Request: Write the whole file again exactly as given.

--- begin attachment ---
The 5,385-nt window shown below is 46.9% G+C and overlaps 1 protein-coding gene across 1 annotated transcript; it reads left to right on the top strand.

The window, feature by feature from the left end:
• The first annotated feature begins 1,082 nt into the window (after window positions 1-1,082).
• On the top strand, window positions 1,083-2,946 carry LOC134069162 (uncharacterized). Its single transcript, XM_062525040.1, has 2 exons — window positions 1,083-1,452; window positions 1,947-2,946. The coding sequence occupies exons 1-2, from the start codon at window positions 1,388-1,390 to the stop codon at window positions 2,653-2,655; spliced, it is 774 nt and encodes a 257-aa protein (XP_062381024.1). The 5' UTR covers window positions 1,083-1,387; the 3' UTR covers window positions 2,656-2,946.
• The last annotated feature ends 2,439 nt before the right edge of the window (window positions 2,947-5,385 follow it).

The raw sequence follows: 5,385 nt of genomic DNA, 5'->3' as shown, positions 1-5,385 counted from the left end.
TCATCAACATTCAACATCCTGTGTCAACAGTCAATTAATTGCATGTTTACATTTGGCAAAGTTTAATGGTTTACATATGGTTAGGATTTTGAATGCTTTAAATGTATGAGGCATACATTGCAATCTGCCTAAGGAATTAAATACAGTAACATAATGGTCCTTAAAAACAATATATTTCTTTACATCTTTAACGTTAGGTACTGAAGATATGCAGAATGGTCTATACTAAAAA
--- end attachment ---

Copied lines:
The 5,385-nt window shown below is 46.9% G+C and overlaps 1 protein-coding gene across 1 annotated transcript; it reads left to right on the top strand.

The window, feature by feature from the left end:
• The first annotated feature begins 1,082 nt into the window (after window positions 1-1,082).
• On the top strand, window positions 1,083-2,946 carry LOC134069162 (uncharacterized). Its single transcript, XM_062525040.1, has 2 exons — window positions 1,083-1,452; window positions 1,947-2,946. The coding sequence occupies exons 1-2, from the start codon at window positions 1,388-1,390 to the stop codon at window positions 2,653-2,655; spliced, it is 774 nt and encodes a 257-aa protein (XP_062381024.1). The 5' UTR covers window positions 1,083-1,387; the 3' UTR covers window positions 2,656-2,946.
• The last annotated feature ends 2,439 nt before the right edge of the window (window positions 2,947-5,385 follow it).

The raw sequence follows: 5,385 nt of genomic DNA, 5'->3' as shown, positions 1-5,385 counted from the left end.
TCATCAACATTCAACATCCTGTGTCAACAGTCAATTAATTGCATGTTTACATTTGGCAAAGTTTAATGGTTTACATATGGTTAGGATTTTGAATGCTTTAAATGTATGAGGCATACATTGCAATCTGCCTAAGGAATTAAATACAGTAACATAATGGTCCTTAAAAACAATATATTTCTTTACATCTTTAACGTTAGGTACTGAAGATATGCAGAATGGTCTATACTAAAAA